1100017NSPSJAlternative Monitoring of Opacity for a Wet Gas Scrubber.

Abstracts

Abstract for [M110015]

Q1: What is EPA interpretation of raw data, in reference to 40 CFR 63.654 and 40 CFR 60.115b and the storage vessel recordkeeping provisions in NSPS subpart Kb, and Part 63 NESHAP subparts G and CC?

A1: EPA indicated to the Texas Commission on Environmental Quality Region 14 that although the phrase “raw data” does not have a regulatory definition, EPA has issued guidance on this subject to deal with air pollution measurement systems and the quality assurance procedures associated with such systems. In general, raw data is data that is captured and recorded on field data sheets during a measurement of some sort, such as sampling of emissions or testing of control equipment.

Q2: May a source, after transferring data from field data sheets into an electronic database, dispose of the field data sheets?

A2: No. Original field data sheets must be preserved whenever any sort of emissions sampling or equipment testing, such as measuring seal gaps in a storage tank, is performed. Transferring raw data into a database can introduce additional error in data transcription and entry.

Abstract for [1400038]

Q1: Is gypsum handling equipment at the Dominion Chesterfield Power Station in Chester, Virginia, subject to NSPS subpart OOO for Nonmetallic Mineral Processing Plants? Dominion acknowledges that a limestone crushing process at Chesterfield is subject to subpart OOO.

A1: Yes. The gypsum handling equipment is also subject to NSPS subpart OOO. The facility meets the definition of a nonmetallic mineral processing plant, and each affected facility at Chesterfield is subject to subpart OOO, including the belt conveyors used to transfer gypsum to storage sheds or loading docks.

Q2: Must the crushing or grinding of gypsum take place in the “production line” to be subject to subpart OOO?

A2: No. The definition of production line does not require that every affected facility be part of a production line with crushing or grinding. If crushing or grinding of a nonmetallic mineral occurs anywhere at the facility, then each affected facility is subject regardless of its location within the plant.

Q3: Are there other power plants with flue gas desulfurization units where the gypsum handling equipment is subject to subpart OOO?

A3: Yes. Based on a brief review of similar permits, EPA found at least three such power plants with permits where subpart OOO was applied to the gypsum handling equipment.Start Printed Page 22179

Abstract for [1100018]

Q: Does EPA approve the ConocoPhillips Sweeny, Texas Refinery Alternate Monitoring Plan (AMP) under NSPS subpart J? Conoco claims an exemption per 40 CFR 60.105(a)(4)(iv) because Flare #7 receives fuel gas waste from catalytic reforming units.

A: Yes. EPA conditionally approves ConocoPhillips's AMP. Conditional approval of alternative monitoring parameters is granted based on a requirement that the flare receive low sulfur/sulfide bearing streams waste fuel gas only from catalytic reformers. Any significant increase in the sulfur/sulfide concentration detected in the stream would initiate continuous monitoring under 40 CFR 60.105(a)(3) or (4). Introduction of other streams that are not from catalytic reformers require application of another AMP.

Abstract for [Z140006]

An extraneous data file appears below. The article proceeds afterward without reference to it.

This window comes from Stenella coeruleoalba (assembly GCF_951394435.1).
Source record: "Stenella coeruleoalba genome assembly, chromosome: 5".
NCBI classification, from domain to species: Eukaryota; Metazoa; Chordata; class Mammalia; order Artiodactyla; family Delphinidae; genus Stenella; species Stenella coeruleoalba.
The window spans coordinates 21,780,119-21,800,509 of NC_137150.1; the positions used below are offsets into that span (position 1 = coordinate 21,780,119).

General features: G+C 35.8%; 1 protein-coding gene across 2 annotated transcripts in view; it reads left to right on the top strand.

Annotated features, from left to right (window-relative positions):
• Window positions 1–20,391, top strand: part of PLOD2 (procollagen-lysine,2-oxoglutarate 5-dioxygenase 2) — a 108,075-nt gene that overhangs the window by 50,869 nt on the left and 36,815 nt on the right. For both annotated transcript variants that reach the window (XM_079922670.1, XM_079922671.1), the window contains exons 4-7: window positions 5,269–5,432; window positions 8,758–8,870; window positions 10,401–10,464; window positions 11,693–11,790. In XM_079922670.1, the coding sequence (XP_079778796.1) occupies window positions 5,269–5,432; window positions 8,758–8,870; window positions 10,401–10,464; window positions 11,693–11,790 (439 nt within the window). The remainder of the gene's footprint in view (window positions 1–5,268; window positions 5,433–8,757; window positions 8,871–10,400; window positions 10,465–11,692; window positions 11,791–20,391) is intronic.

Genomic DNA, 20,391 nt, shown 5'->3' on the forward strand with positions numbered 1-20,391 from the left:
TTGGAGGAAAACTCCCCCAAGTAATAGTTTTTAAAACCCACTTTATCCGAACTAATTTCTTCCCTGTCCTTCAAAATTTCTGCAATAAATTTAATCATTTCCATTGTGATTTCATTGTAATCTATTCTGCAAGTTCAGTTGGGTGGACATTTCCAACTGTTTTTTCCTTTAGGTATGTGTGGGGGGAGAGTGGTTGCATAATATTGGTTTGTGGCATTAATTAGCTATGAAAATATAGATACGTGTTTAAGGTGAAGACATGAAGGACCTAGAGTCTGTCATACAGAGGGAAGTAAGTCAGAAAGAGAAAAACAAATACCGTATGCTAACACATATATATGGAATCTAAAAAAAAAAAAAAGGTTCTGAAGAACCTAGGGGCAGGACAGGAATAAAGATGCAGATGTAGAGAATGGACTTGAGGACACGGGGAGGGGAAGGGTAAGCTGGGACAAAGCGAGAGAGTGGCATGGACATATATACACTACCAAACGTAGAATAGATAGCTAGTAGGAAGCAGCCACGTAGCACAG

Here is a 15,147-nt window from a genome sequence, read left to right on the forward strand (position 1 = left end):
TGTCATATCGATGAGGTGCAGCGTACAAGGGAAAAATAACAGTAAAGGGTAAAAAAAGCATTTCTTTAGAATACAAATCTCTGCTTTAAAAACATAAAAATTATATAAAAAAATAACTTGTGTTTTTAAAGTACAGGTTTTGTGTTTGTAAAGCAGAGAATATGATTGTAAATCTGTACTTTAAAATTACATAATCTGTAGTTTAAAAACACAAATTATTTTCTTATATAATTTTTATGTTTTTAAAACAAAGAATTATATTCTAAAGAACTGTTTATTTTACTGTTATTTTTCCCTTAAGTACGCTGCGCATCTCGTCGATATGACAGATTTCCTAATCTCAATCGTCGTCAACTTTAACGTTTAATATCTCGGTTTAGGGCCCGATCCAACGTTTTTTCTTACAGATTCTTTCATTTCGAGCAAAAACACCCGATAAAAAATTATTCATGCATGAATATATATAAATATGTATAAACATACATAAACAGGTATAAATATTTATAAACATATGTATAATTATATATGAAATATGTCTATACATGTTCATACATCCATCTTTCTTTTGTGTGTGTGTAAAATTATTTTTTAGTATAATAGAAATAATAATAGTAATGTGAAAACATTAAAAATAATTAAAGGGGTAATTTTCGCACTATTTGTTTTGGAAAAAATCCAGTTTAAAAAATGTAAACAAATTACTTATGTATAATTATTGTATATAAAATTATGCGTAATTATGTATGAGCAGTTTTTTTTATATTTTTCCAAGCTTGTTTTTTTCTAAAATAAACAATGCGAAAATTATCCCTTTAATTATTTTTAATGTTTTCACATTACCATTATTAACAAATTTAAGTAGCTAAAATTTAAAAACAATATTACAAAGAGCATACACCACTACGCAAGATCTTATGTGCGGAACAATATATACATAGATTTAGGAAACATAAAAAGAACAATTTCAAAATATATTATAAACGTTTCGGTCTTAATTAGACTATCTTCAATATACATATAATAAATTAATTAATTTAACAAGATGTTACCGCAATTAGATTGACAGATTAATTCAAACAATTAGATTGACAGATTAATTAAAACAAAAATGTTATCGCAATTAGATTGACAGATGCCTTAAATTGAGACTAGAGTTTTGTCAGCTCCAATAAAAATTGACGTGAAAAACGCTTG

Q1: Does EPA approve of a waiver in the number of performance test sampling locations required to comply with particulate stack sampling requirements under 40 CFR part 63 subpart YYYYY for the electric arc furnace at ArcelorMittal's LaPlace, Louisiana facility?

A1: No. Based on the information provided, EPA could not approve the request to sample only three of the six emission points. Without the results of a previous performance test which included results for all six emission points, EPA could not confirm that emissions from three of the emission points might be representative of all six. Additionally, EPA reserves the right to determine which emission points should be sampled.

Q2: Can the 60-day testing notification requirement be waived, allowing ArcelorMittal a 30-day notification period?

A2: Yes. Based on the timing of ArcelorMittal's testing waiver request and the testing schedule, EPA is allowing a reduced testing notification timeframe. EPA asked that ArcelorMittal provide the Louisiana Department of Environmental Quality (DEQ) a written notice at least ten (10) days prior to the intended testing dates in order that DEQ be afforded the opportunity to observe the testing.

Abstract for [M120012]

Q: Does EPA approve the Alternative Monitoring Plan (AMP) for monitoring the caustic strength of scrubber effluent by a grab sample monitoring system, in lieu of continuously measuring caustic strength, under MACT subpart FFFF for the miscellaneous organic chemical manufacturing process units and caustic scrubbers controlling Group 1 Process Vents at the Dow Chemical plant in La Porte, Texas?

A: Yes. EPA approves the AMP based on the information provided. The plan to monitor scrubber caustic strength by grab sampling, in lieu of continuously measuring caustic strength, is technically acceptable. Subpart FFFF requires that the scrubbers be monitored continuously either via continuous pH measurement and recording as specified in 40 CFR 63.994(c)(1)(i) and 63.998(a)(2)(ii)(D), or via continuously monitoring and recording the caustic strength of the effluent. Use of a continuous pH meter or caustic strength analyzer may be unreliable due to fouling. The AMP includes frequent grab sampling to monitor caustic strength based on a worst case loading scenario.